Methods of Delivering Progress Feedback to Optimise Patient Outcomes: The Value of Expected Treatment Trajectories

Methods of Delivering Progress Feedback to Optimise Patient Outcomes: The Value of Expected... Whilst feedback is demonstrated to improve therapy outcomes, little attention has been given to the relative benefits of the form in which feedback is given. The present study aimed to compare patients’ perceptions of feedback graphs with and without expected treatment response trajectories. In a counter-balanced design, patients in 2-week CBT programs were shown feedback graphs with and without expected symptom trajectories; and were asked to complete questionnaire regarding the appeal after viewing the first graphs. Patients (n = 42) viewed feedback graphs and preferred those with trajectories present and perceived the additional detail helpful to both themselves and their therapists. The present findings support the appeal for and potential usefulness of richer feedback for facilitating discussion and positive outcomes in therapy. http://www.deepdyve.com/assets/images/DeepDyve-Logo-lg.png Cognitive Therapy and Research Springer Journals

Methods of Delivering Progress Feedback to Optimise Patient Outcomes: The Value of Expected Treatment Trajectories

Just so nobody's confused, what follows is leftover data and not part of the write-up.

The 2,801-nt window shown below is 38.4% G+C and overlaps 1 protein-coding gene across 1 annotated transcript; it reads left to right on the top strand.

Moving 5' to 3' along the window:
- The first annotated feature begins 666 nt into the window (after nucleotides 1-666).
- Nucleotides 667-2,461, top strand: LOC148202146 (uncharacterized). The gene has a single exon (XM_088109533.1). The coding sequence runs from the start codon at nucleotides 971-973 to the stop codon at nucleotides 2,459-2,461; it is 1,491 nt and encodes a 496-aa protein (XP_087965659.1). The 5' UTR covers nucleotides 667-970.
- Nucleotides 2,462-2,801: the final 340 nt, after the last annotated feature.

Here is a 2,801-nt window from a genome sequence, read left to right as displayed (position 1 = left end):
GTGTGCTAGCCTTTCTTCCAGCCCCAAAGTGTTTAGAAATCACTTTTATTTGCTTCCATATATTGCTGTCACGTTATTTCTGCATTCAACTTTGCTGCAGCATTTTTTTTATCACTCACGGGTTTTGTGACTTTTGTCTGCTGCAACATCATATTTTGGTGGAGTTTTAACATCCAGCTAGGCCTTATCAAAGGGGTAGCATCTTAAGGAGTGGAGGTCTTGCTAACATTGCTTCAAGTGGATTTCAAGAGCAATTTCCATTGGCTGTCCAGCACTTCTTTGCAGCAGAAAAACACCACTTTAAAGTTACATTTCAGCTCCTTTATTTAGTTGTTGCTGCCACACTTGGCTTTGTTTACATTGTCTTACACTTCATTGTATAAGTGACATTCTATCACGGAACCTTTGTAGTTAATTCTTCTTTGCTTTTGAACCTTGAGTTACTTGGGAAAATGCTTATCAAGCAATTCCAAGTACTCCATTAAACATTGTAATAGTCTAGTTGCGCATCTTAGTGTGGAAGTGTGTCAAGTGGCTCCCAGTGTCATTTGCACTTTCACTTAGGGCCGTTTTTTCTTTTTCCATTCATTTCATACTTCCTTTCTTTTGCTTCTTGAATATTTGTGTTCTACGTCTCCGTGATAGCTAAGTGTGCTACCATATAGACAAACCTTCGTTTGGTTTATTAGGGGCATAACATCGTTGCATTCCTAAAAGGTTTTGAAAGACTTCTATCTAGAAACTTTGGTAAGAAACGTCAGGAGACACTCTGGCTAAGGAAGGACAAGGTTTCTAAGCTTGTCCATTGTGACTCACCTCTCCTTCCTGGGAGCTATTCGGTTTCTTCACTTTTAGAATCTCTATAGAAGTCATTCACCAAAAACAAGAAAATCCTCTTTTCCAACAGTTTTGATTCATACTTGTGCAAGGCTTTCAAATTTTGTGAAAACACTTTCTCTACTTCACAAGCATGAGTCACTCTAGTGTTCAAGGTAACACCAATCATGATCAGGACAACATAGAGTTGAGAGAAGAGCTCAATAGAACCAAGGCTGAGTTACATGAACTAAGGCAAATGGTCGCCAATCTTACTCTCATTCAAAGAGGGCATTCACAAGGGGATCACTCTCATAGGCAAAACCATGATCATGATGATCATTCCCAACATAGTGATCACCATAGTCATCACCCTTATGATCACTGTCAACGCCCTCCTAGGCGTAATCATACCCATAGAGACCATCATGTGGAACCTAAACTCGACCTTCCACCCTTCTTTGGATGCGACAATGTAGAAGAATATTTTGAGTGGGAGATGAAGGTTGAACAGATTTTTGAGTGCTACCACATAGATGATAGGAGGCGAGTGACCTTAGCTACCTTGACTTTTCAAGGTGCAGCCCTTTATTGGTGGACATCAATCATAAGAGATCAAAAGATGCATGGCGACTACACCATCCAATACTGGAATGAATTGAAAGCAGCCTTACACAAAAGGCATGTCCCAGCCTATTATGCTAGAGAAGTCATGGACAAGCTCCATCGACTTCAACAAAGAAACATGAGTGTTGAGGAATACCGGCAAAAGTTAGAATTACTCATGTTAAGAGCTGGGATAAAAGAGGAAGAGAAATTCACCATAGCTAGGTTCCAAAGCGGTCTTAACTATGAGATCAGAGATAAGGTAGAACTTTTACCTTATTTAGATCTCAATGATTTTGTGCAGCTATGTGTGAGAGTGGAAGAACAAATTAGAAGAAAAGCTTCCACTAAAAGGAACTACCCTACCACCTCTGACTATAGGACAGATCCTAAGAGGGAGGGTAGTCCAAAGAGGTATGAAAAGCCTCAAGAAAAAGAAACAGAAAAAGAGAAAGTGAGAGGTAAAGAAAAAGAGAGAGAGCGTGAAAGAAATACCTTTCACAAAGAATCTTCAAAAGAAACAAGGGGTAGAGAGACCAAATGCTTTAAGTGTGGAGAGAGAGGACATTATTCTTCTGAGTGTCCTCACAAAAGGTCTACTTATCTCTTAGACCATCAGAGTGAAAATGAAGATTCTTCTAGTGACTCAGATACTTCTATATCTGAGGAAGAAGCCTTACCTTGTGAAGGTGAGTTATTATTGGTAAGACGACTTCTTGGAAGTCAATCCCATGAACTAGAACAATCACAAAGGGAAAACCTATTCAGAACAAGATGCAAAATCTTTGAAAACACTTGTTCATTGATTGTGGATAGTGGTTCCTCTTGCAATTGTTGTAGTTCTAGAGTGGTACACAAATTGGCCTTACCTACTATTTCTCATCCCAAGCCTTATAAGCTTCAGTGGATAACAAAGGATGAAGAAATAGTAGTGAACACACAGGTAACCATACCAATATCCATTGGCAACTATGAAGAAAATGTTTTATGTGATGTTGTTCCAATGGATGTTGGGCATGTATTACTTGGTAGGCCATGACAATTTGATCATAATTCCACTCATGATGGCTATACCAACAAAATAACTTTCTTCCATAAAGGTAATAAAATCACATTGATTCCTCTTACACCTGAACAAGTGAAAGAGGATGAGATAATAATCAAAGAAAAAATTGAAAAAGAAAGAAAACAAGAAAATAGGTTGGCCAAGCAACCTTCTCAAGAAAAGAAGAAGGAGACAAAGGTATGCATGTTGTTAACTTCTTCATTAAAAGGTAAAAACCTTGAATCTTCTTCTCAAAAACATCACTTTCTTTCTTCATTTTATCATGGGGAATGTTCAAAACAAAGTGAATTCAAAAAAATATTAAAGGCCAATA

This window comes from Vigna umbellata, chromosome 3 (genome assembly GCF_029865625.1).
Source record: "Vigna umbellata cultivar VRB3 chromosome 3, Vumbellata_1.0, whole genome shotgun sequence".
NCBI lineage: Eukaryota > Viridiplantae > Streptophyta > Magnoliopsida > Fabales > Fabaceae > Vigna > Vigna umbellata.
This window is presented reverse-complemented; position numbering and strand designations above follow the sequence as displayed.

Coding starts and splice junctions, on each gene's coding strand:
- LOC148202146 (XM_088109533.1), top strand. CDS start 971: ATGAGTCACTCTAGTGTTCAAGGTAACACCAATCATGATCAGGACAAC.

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Publisher
Springer US
Copyright
Copyright © 2017 by Springer Science+Business Media New York
Subject
Medicine & Public Health; Quality of Life Research; Clinical Psychology; Cognitive Psychology
ISSN
0147-5916
eISSN
1573-2819
D.O.I.
10.1007/s10608-017-9851-z
Publisher site
See Article on Publisher Site

Abstract

Whilst feedback is demonstrated to improve therapy outcomes, little attention has been given to the relative benefits of the form in which feedback is given. The present study aimed to compare patients’ perceptions of feedback graphs with and without expected treatment response trajectories. In a counter-balanced design, patients in 2-week CBT programs were shown feedback graphs with and without expected symptom trajectories; and were asked to complete questionnaire regarding the appeal after viewing the first graphs. Patients (n = 42) viewed feedback graphs and preferred those with trajectories present and perceived the additional detail helpful to both themselves and their therapists. The present findings support the appeal for and potential usefulness of richer feedback for facilitating discussion and positive outcomes in therapy.

Journal

Cognitive Therapy and ResearchSpringer Journals

Published: Apr 10, 2017

References

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